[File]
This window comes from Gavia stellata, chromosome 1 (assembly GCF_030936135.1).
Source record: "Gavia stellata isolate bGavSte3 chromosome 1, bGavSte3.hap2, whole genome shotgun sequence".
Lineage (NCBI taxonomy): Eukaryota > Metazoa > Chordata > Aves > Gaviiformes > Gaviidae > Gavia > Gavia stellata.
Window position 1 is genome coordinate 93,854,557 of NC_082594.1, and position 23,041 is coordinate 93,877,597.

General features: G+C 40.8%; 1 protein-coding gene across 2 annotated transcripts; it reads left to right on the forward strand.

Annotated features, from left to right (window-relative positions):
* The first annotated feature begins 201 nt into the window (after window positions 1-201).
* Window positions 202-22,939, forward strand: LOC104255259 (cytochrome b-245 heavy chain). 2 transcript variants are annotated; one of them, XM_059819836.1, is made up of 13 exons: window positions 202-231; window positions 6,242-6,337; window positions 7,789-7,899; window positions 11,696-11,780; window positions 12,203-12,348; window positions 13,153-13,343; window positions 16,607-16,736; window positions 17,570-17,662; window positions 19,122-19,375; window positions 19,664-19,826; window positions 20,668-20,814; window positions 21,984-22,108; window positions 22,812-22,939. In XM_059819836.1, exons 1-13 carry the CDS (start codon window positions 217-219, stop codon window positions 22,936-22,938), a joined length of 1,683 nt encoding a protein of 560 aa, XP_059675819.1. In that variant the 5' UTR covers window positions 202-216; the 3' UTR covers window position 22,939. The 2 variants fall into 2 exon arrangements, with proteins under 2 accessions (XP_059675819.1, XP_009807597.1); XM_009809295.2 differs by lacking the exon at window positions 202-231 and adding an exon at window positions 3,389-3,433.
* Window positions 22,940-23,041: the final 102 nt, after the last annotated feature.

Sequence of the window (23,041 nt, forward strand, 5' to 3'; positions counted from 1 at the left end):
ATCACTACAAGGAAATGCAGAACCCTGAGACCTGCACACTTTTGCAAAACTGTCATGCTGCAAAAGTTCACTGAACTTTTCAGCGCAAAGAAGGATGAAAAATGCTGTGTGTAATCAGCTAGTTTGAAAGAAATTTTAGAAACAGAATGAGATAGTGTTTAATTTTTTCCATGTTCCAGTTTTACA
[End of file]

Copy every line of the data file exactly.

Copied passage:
This window comes from Gavia stellata, chromosome 1 (assembly GCF_030936135.1).
Source record: "Gavia stellata isolate bGavSte3 chromosome 1, bGavSte3.hap2, whole genome shotgun sequence".
Lineage (NCBI taxonomy): Eukaryota > Metazoa > Chordata > Aves > Gaviiformes > Gaviidae > Gavia > Gavia stellata.
Window position 1 is genome coordinate 93,854,557 of NC_082594.1, and position 23,041 is coordinate 93,877,597.

General features: G+C 40.8%; 1 protein-coding gene across 2 annotated transcripts; it reads left to right on the forward strand.

Annotated features, from left to right (window-relative positions):
* The first annotated feature begins 201 nt into the window (after window positions 1-201).
* Window positions 202-22,939, forward strand: LOC104255259 (cytochrome b-245 heavy chain). 2 transcript variants are annotated; one of them, XM_059819836.1, is made up of 13 exons: window positions 202-231; window positions 6,242-6,337; window positions 7,789-7,899; window positions 11,696-11,780; window positions 12,203-12,348; window positions 13,153-13,343; window positions 16,607-16,736; window positions 17,570-17,662; window positions 19,122-19,375; window positions 19,664-19,826; window positions 20,668-20,814; window positions 21,984-22,108; window positions 22,812-22,939. In XM_059819836.1, exons 1-13 carry the CDS (start codon window positions 217-219, stop codon window positions 22,936-22,938), a joined length of 1,683 nt encoding a protein of 560 aa, XP_059675819.1. In that variant the 5' UTR covers window positions 202-216; the 3' UTR covers window position 22,939. The 2 variants fall into 2 exon arrangements, with proteins under 2 accessions (XP_059675819.1, XP_009807597.1); XM_009809295.2 differs by lacking the exon at window positions 202-231 and adding an exon at window positions 3,389-3,433.
* Window positions 22,940-23,041: the final 102 nt, after the last annotated feature.

Sequence of the window (23,041 nt, forward strand, 5' to 3'; positions counted from 1 at the left end):
ATCACTACAAGGAAATGCAGAACCCTGAGACCTGCACACTTTTGCAAAACTGTCATGCTGCAAAAGTTCACTGAACTTTTCAGCGCAAAGAAGGATGAAAAATGCTGTGTGTAATCAGCTAGTTTGAAAGAAATTTTAGAAACAGAATGAGATAGTGTTTAATTTTTTCCATGTTCCAGTTTTACA